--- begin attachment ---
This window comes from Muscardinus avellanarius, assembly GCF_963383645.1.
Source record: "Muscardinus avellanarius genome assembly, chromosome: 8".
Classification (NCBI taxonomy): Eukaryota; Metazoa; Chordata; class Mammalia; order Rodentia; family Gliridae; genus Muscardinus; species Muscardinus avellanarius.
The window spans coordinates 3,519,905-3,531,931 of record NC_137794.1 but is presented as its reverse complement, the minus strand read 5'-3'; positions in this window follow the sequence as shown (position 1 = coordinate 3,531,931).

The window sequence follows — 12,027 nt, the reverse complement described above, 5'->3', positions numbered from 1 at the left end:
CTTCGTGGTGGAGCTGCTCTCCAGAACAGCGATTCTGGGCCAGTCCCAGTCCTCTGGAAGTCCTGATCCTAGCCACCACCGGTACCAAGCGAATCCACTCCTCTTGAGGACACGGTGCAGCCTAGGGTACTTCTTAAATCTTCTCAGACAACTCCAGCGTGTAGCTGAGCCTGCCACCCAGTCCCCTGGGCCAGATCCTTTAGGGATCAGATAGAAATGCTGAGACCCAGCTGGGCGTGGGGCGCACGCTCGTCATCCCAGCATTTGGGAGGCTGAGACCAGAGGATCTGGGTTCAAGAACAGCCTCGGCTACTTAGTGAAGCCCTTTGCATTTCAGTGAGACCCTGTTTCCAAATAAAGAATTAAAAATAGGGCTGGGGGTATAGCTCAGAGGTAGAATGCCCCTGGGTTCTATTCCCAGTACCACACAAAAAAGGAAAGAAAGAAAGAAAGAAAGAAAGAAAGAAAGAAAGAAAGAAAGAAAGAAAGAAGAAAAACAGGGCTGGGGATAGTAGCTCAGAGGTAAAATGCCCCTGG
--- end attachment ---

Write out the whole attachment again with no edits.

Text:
This window comes from Muscardinus avellanarius, assembly GCF_963383645.1.
Source record: "Muscardinus avellanarius genome assembly, chromosome: 8".
Classification (NCBI taxonomy): Eukaryota; Metazoa; Chordata; class Mammalia; order Rodentia; family Gliridae; genus Muscardinus; species Muscardinus avellanarius.
The window spans coordinates 3,519,905-3,531,931 of record NC_137794.1 but is presented as its reverse complement, the minus strand read 5'-3'; positions in this window follow the sequence as shown (position 1 = coordinate 3,531,931).

The window sequence follows — 12,027 nt, the reverse complement described above, 5'->3', positions numbered from 1 at the left end:
CTTCGTGGTGGAGCTGCTCTCCAGAACAGCGATTCTGGGCCAGTCCCAGTCCTCTGGAAGTCCTGATCCTAGCCACCACCGGTACCAAGCGAATCCACTCCTCTTGAGGACACGGTGCAGCCTAGGGTACTTCTTAAATCTTCTCAGACAACTCCAGCGTGTAGCTGAGCCTGCCACCCAGTCCCCTGGGCCAGATCCTTTAGGGATCAGATAGAAATGCTGAGACCCAGCTGGGCGTGGGGCGCACGCTCGTCATCCCAGCATTTGGGAGGCTGAGACCAGAGGATCTGGGTTCAAGAACAGCCTCGGCTACTTAGTGAAGCCCTTTGCATTTCAGTGAGACCCTGTTTCCAAATAAAGAATTAAAAATAGGGCTGGGGGTATAGCTCAGAGGTAGAATGCCCCTGGGTTCTATTCCCAGTACCACACAAAAAAGGAAAGAAAGAAAGAAAGAAAGAAAGAAAGAAAGAAAGAAAGAAAGAAAGAAAGAAGAAAAACAGGGCTGGGGATAGTAGCTCAGAGGTAAAATGCCCCTGG